Veyo Featured IDP: Lorraine G. from our Arizona Market
January 13, 2020
Every month, we feature a driver and their Veyo journey in their own words. This month, Lorraine from Arizona talks about her family’s battle against addiction, and how she uplifts her passengers that are going through a similar journey.
I signed up to drive with Veyo after getting laid off from my last job. I wanted to help people that really need help, and have my personal freedom. I want to be able to take care of my grandchildren and I never want to punch a clock again. I never expected to love it so much. I met many fellow drivers who have the same passion about helping others. I share a similar emotional journey with a lot of my passengers. My family has a history of addiction. My daughter has been struggling with addiction for ten years. My mother and my sister are recovering alcoholics. My mother’s brother died of a heroin overdose. My son and I are the only ones that escaped the “family curse.”
Six months ago, I stopped by my house after completing a trip in the area and my daughter was there. I didn’t expect to see my daughter in my house during that time. I called her name but she was not responsive. As I got closer, I realized that she wasn’t breathing. She had overdosed. I immediately called 911 and they instructed me to give her two Narcans. I also did CPR on her. She finally started breathing again. It was an absolutely devastating experience as a mother. I share this experience to passengers that are struggling or recovering from addiction, to let them know how that impacted their loved ones. As a mother, I never want anyone to go through the same thing. I have been by my daughter’s side fighting with her all these years but a lot of the people fighting addiction don’t have any family support except from their fellow addicts.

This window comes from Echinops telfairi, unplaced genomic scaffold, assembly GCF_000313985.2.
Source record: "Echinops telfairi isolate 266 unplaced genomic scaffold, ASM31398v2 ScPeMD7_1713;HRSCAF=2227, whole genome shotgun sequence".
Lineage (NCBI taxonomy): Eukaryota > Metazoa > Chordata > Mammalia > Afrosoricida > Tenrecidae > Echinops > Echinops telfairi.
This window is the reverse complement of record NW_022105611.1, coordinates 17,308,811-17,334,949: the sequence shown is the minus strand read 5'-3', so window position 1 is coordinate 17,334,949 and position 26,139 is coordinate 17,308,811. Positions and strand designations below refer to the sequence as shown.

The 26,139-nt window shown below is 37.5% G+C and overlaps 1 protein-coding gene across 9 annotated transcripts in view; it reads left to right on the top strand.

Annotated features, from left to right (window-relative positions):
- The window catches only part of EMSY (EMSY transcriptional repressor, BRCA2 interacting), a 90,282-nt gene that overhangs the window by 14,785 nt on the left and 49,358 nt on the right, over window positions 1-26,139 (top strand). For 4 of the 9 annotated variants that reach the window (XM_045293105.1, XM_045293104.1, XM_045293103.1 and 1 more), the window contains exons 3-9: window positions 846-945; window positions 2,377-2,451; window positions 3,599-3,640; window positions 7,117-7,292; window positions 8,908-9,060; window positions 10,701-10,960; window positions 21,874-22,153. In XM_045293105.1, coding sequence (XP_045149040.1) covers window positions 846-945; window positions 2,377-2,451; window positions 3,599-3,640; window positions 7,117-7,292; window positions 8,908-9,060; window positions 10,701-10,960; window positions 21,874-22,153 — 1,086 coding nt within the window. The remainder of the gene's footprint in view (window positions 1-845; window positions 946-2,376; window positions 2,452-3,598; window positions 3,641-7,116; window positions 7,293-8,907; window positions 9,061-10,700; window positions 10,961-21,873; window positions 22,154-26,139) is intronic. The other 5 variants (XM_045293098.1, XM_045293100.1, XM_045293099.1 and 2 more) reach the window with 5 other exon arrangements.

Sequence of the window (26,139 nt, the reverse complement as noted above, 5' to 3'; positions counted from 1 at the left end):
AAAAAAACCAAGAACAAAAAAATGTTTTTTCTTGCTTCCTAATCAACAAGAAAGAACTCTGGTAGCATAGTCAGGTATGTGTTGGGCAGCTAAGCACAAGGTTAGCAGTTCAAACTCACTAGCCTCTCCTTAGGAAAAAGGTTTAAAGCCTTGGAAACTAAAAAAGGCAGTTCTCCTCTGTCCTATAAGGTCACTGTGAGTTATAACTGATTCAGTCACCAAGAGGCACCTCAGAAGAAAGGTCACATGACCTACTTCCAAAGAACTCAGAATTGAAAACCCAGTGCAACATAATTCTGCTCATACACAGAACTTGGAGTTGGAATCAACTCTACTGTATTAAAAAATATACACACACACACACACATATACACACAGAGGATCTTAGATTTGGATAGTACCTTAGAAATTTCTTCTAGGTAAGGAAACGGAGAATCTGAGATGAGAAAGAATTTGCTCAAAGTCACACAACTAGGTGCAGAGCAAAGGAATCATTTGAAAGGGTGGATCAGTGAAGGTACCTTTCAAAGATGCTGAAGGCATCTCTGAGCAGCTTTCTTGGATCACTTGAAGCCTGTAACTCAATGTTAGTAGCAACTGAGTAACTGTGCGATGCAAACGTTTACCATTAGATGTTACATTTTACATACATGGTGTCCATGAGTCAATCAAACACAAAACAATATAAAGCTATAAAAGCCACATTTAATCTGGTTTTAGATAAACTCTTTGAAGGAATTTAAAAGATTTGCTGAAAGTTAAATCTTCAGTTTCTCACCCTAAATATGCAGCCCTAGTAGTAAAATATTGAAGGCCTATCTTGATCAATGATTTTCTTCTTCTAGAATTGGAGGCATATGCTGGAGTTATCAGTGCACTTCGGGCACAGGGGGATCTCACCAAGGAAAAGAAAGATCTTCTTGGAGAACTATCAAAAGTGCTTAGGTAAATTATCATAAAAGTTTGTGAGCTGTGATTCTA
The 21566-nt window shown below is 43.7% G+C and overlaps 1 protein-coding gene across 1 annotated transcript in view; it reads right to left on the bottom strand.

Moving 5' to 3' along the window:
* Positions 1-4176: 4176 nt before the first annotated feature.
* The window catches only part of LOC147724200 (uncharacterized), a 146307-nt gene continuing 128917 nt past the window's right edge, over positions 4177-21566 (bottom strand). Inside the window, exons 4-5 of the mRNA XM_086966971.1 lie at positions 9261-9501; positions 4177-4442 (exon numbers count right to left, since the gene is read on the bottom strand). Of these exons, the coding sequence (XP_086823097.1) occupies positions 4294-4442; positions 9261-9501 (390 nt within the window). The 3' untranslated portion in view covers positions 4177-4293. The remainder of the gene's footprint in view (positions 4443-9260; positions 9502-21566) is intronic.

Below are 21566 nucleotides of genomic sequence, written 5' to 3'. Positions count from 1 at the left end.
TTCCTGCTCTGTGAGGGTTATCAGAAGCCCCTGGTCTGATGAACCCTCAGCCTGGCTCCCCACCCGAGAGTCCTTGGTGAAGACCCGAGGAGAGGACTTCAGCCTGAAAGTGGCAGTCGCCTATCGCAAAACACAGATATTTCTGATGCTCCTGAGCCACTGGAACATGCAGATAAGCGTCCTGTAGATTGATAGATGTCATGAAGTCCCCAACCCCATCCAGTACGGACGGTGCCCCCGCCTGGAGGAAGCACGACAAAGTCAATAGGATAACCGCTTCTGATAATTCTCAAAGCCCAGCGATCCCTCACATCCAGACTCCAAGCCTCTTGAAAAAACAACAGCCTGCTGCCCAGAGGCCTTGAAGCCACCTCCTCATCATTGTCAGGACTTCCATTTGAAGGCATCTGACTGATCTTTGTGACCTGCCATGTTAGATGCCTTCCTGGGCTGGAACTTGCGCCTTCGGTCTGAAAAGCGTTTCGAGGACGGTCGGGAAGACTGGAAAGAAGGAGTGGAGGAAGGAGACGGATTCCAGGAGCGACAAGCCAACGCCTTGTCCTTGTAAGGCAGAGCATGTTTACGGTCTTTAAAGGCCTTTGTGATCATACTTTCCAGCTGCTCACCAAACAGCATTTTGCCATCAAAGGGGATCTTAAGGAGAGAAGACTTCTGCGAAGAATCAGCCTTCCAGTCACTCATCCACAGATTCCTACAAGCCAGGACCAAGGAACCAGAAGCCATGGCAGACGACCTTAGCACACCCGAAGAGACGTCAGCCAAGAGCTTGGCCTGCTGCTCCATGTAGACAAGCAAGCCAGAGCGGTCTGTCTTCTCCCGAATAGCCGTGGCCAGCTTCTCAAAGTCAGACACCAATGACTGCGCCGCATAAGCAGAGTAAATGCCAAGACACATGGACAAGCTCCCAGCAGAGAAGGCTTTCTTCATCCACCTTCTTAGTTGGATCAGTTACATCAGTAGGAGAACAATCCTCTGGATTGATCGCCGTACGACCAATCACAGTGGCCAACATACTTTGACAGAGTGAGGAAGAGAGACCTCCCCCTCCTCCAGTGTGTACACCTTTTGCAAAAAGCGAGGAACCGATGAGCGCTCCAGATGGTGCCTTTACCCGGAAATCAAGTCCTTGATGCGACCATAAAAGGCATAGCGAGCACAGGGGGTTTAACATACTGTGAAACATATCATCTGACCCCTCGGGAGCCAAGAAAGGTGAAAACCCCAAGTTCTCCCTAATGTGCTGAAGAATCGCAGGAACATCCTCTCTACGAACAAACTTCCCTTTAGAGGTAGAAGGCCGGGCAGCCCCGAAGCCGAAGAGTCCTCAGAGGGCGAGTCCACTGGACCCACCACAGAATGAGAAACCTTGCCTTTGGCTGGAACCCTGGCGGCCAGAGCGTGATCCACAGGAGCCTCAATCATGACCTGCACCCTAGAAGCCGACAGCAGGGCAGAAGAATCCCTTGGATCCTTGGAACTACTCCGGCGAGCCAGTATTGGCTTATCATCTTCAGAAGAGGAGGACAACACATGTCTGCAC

Like this passenger I picked up on a rainy day in March. When she entered the car, I noticed that she didn’t have any shoes on. Her feet were soaked, raw, and bleeding. Without hesitation, my first reaction was to give her my shoes. The woman was quiet and timid, but she accepted my offer. Although I didn’t get to talk to the passenger much, I was glad that I could offer her some help. I felt great as I walked into the store in my socks to get a pair of new shoes after dropping her off [chuckles].
I am always amazed at the resilience of my passengers. A lot of those who have addiction issues are determined to be sober. I like sharing the story of my mother, who has been sober for 34 years. Her success story always resonates with them. I also learn a lot from my passengers. They share insights from their point of view. They let me know that my daughter is really sick, and that I’m doing the right thing for not leaving my daughter. Some of them are going through very tough times. I try to fill my rides with positivity. For those who need professional help, I would recommend them going to local organizations like the Southwest Network, Terros, and Community Bridges. For those that need encouragement, I always tell them, “It’s never hopeless and people do care about you! You can beat it!” I never gave up on my daughter all these years and I will continue to show her full support through her recovery journey.
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